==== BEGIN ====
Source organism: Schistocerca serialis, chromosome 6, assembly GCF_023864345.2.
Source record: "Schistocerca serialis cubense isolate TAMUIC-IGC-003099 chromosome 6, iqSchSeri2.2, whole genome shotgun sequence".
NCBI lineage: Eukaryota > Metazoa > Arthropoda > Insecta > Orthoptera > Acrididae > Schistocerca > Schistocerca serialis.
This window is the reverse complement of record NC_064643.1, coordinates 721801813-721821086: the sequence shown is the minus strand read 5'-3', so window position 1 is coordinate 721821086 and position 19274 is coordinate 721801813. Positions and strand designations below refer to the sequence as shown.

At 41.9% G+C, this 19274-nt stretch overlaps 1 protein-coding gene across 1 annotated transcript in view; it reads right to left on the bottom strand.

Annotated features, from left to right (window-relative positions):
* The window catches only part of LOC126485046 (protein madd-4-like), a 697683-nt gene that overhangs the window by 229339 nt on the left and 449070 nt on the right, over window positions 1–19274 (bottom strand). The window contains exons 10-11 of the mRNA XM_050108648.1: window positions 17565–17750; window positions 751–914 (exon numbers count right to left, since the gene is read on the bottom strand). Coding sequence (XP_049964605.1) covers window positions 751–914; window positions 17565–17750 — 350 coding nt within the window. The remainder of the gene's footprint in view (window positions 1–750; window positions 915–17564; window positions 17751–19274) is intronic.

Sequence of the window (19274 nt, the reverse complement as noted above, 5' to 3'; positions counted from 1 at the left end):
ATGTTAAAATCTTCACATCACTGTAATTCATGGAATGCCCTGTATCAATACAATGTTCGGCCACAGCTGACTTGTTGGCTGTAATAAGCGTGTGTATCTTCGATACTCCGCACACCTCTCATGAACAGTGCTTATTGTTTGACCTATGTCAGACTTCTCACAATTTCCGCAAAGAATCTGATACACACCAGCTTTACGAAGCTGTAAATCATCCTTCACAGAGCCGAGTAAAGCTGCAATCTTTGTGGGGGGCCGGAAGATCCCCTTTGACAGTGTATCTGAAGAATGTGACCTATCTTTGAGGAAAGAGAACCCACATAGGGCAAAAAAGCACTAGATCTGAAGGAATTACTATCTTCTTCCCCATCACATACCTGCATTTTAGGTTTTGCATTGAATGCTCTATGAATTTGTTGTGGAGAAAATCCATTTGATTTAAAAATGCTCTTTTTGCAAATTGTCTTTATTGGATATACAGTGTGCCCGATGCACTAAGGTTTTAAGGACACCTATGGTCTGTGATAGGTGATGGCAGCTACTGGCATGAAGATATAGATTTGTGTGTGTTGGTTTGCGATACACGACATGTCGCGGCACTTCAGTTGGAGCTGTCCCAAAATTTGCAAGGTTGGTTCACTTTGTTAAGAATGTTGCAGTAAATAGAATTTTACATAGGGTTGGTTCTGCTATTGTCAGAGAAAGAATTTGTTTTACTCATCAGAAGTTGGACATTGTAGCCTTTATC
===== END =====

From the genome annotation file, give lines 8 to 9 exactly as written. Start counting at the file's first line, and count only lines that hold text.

Sequence of the window (19274 nt, the reverse complement as noted above, 5' to 3'; positions counted from 1 at the left end):
ATGTTAAAATCTTCACATCACTGTAATTCATGGAATGCCCTGTATCAATACAATGTTCGGCCACAGCTGACTTGTTGGCTGTAATAAGCGTGTGTATCTTCGATACTCCGCACACCTCTCATGAACAGTGCTTATTGTTTGACCTATGTCAGACTTCTCACAATTTCCGCAAAGAATCTGATACACACCAGCTTTACGAAGCTGTAAATCATCCTTCACAGAGCCGAGTAAAGCTGCAATCTTTGTGGGGGGCCGGAAGATCCCCTTTGACAGTGTATCTGAAGAATGTGACCTATCTTTGAGGAAAGAGAACCCACATAGGGCAAAAAAGCACTAGATCTGAAGGAATTACTATCTTCTTCCCCATCACATACCTGCATTTTAGGTTTTGCATTGAATGCTCTATGAATTTGTTGTGGAGAAAATCCATTTGATTTAAAAATGCTCTTTTTGCAAATTGTCTTTATTGGATATACAGTGTGCCCGATGCACTAAGGTTTTAAGGACACCTATGGTCTGTGATAGGTGATGGCAGCTACTGGCATGAAGATATAGATTTGTGTGTGTTGGTTTGCGATACACGACATGTCGCGGCACTTCAGTTGGAGCTGTCCCAAAATTTGCAAGGTTGGTTCACTTTGTTAAGAATGTTGCAGTAAATAGAATTTTACATAGGGTTGGTTCTGCTATTGTCAGAGAAAGAATTTGTTTTACTCATCAGAAGTTGGACATTGTAGCCTTTATC